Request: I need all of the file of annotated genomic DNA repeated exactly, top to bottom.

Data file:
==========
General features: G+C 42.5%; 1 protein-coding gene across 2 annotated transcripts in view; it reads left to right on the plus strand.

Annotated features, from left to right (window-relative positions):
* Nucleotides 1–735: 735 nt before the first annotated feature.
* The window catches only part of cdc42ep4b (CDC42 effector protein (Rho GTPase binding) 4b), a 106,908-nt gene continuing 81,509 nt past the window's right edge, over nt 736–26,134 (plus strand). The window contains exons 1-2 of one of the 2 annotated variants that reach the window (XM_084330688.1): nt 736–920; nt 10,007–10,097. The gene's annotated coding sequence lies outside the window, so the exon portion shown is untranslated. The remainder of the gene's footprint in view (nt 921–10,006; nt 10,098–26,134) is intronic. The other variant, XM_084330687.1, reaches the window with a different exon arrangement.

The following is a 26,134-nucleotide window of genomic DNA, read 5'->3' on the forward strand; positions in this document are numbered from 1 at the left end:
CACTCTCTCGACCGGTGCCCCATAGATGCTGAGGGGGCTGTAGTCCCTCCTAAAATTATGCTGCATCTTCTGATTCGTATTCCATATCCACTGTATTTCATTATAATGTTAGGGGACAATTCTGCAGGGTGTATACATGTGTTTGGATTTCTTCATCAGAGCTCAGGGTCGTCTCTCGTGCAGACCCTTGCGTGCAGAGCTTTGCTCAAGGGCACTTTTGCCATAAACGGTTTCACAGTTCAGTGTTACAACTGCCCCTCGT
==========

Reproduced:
General features: G+C 42.5%; 1 protein-coding gene across 2 annotated transcripts in view; it reads left to right on the plus strand.

Annotated features, from left to right (window-relative positions):
* Nucleotides 1–735: 735 nt before the first annotated feature.
* The window catches only part of cdc42ep4b (CDC42 effector protein (Rho GTPase binding) 4b), a 106,908-nt gene continuing 81,509 nt past the window's right edge, over nt 736–26,134 (plus strand). The window contains exons 1-2 of one of the 2 annotated variants that reach the window (XM_084330688.1): nt 736–920; nt 10,007–10,097. The gene's annotated coding sequence lies outside the window, so the exon portion shown is untranslated. The remainder of the gene's footprint in view (nt 921–10,006; nt 10,098–26,134) is intronic. The other variant, XM_084330687.1, reaches the window with a different exon arrangement.

The following is a 26,134-nucleotide window of genomic DNA, read 5'->3' on the forward strand; positions in this document are numbered from 1 at the left end:
CACTCTCTCGACCGGTGCCCCATAGATGCTGAGGGGGCTGTAGTCCCTCCTAAAATTATGCTGCATCTTCTGATTCGTATTCCATATCCACTGTATTTCATTATAATGTTAGGGGACAATTCTGCAGGGTGTATACATGTGTTTGGATTTCTTCATCAGAGCTCAGGGTCGTCTCTCGTGCAGACCCTTGCGTGCAGAGCTTTGCTCAAGGGCACTTTTGCCATAAACGGTTTCACAGTTCAGTGTTACAACTGCCCCTCGT